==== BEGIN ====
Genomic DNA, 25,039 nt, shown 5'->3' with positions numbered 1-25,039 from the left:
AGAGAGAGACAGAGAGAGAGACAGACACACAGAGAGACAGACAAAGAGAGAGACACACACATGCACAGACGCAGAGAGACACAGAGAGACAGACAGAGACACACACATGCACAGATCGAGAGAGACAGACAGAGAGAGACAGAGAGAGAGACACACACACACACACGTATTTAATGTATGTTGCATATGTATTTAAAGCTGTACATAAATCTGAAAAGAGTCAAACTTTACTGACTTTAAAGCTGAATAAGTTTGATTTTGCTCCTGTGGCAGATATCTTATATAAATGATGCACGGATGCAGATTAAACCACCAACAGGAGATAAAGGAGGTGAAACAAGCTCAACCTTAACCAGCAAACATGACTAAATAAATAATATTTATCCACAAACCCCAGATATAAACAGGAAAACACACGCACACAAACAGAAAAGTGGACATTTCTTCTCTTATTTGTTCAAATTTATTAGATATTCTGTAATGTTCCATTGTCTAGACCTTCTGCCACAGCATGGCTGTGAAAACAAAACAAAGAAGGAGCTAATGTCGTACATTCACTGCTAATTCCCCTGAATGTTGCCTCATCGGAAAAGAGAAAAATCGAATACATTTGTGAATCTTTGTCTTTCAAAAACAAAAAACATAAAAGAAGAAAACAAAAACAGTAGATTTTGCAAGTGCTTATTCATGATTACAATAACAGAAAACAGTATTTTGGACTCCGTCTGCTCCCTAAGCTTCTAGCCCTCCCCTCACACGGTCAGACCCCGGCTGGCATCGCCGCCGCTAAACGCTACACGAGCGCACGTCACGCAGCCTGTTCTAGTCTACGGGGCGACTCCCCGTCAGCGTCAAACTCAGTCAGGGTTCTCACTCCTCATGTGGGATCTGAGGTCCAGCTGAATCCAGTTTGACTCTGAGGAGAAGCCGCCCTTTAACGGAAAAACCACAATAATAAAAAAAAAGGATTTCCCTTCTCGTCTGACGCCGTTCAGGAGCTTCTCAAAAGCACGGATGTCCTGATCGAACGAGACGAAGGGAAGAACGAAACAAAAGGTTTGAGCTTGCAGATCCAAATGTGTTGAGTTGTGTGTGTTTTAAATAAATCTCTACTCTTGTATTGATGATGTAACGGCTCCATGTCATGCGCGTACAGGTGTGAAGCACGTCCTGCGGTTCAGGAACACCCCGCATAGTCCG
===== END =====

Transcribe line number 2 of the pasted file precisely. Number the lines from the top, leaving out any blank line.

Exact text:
AGAGAGAGACAGAGAGAGAGACAGACACACAGAGAGACAGACAAAGAGAGAGACACACACATGCACAGACGCAGAGAGACACAGAGAGACAGACAGAGACACACACATGCACAGATCGAGAGAGACAGACAGAGAGAGACAGAGAGAGAGACACACACACACACACGTATTTAATGTATGTTGCATATGTATTTAAAGCTGTACATAAATCTGAAAAGAGTCAAACTTTACTGACTTTAAAGCTGAATAAGTTTGATTTTGCTCCTGTGGCAGATATCTTATATAAATGATGCACGGATGCAGATTAAACCACCAACAGGAGATAAAGGAGGTGAAACAAGCTCAACCTTAACCAGCAAACATGACTAAATAAATAATATTTATCCACAAACCCCAGATATAAACAGGAAAACACACGCACACAAACAGAAAAGTGGACATTTCTTCTCTTATTTGTTCAAATTTATTAGATATTCTGTAATGTTCCATTGTCTAGACCTTCTGCCACAGCATGGCTGTGAAAACAAAACAAAGAAGGAGCTAATGTCGTACATTCACTGCTAATTCCCCTGAATGTTGCCTCATCGGAAAAGAGAAAAATCGAATACATTTGTGAATCTTTGTCTTTCAAAAACAAAAAACATAAAAGAAGAAAACAAAAACAGTAGATTTTGCAAGTGCTTATTCATGATTACAATAACAGAAAACAGTATTTTGGACTCCGTCTGCTCCCTAAGCTTCTAGCCCTCCCCTCACACGGTCAGACCCCGGCTGGCATCGCCGCCGCTAAACGCTACACGAGCGCACGTCACGCAGCCTGTTCTAGTCTACGGGGCGACTCCCCGTCAGCGTCAAACTCAGTCAGGGTTCTCACTCCTCATGTGGGATCTGAGGTCCAGCTGAATCCAGTTTGACTCTGAGGAGAAGCCGCCCTTTAACGGAAAAACCACAATAATAAAAAAAAAGGATTTCCCTTCTCGTCTGACGCCGTTCAGGAGCTTCTCAAAAGCACGGATGTCCTGATCGAACGAGACGAAGGGAAGAACGAAACAAAAGGTTTGAGCTTGCAGATCCAAATGTGTTGAGTTGTGTGTGTTTTAAATAAATCTCTACTCTTGTATTGATGATGTAACGGCTCCATGTCATGCGCGTACAGGTGTGAAGCACGTCCTGCGGTTCAGGAACACCCCGCATAGTCCG